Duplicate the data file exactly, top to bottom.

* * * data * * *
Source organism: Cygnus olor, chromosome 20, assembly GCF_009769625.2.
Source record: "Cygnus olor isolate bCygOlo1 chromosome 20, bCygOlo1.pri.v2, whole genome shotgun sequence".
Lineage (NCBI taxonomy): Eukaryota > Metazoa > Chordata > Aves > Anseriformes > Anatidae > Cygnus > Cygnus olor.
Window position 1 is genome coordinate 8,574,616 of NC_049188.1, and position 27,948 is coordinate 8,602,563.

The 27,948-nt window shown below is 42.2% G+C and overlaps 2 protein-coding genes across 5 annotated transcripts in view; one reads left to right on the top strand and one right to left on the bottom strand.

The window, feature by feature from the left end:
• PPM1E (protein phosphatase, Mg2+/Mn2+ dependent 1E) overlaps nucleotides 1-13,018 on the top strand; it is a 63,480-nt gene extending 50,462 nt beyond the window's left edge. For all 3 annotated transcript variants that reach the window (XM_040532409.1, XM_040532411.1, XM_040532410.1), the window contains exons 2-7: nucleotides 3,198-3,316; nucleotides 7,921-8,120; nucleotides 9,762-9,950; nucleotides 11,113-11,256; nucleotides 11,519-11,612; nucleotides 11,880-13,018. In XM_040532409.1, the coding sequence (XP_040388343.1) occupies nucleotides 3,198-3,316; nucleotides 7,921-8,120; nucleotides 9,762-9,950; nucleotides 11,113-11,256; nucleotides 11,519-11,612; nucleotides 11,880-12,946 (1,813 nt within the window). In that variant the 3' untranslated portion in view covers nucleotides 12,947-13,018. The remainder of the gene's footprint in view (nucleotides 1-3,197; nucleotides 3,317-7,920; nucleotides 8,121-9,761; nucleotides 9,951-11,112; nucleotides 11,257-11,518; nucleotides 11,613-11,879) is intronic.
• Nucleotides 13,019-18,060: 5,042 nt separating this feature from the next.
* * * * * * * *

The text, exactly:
Source organism: Cygnus olor, chromosome 20, assembly GCF_009769625.2.
Source record: "Cygnus olor isolate bCygOlo1 chromosome 20, bCygOlo1.pri.v2, whole genome shotgun sequence".
Lineage (NCBI taxonomy): Eukaryota > Metazoa > Chordata > Aves > Anseriformes > Anatidae > Cygnus > Cygnus olor.
Window position 1 is genome coordinate 8,574,616 of NC_049188.1, and position 27,948 is coordinate 8,602,563.

The 27,948-nt window shown below is 42.2% G+C and overlaps 2 protein-coding genes across 5 annotated transcripts in view; one reads left to right on the top strand and one right to left on the bottom strand.

The window, feature by feature from the left end:
• PPM1E (protein phosphatase, Mg2+/Mn2+ dependent 1E) overlaps nucleotides 1-13,018 on the top strand; it is a 63,480-nt gene extending 50,462 nt beyond the window's left edge. For all 3 annotated transcript variants that reach the window (XM_040532409.1, XM_040532411.1, XM_040532410.1), the window contains exons 2-7: nucleotides 3,198-3,316; nucleotides 7,921-8,120; nucleotides 9,762-9,950; nucleotides 11,113-11,256; nucleotides 11,519-11,612; nucleotides 11,880-13,018. In XM_040532409.1, the coding sequence (XP_040388343.1) occupies nucleotides 3,198-3,316; nucleotides 7,921-8,120; nucleotides 9,762-9,950; nucleotides 11,113-11,256; nucleotides 11,519-11,612; nucleotides 11,880-12,946 (1,813 nt within the window). In that variant the 3' untranslated portion in view covers nucleotides 12,947-13,018. The remainder of the gene's footprint in view (nucleotides 1-3,197; nucleotides 3,317-7,920; nucleotides 8,121-9,761; nucleotides 9,951-11,112; nucleotides 11,257-11,518; nucleotides 11,613-11,879) is intronic.
• Nucleotides 13,019-18,060: 5,042 nt separating this feature from the next.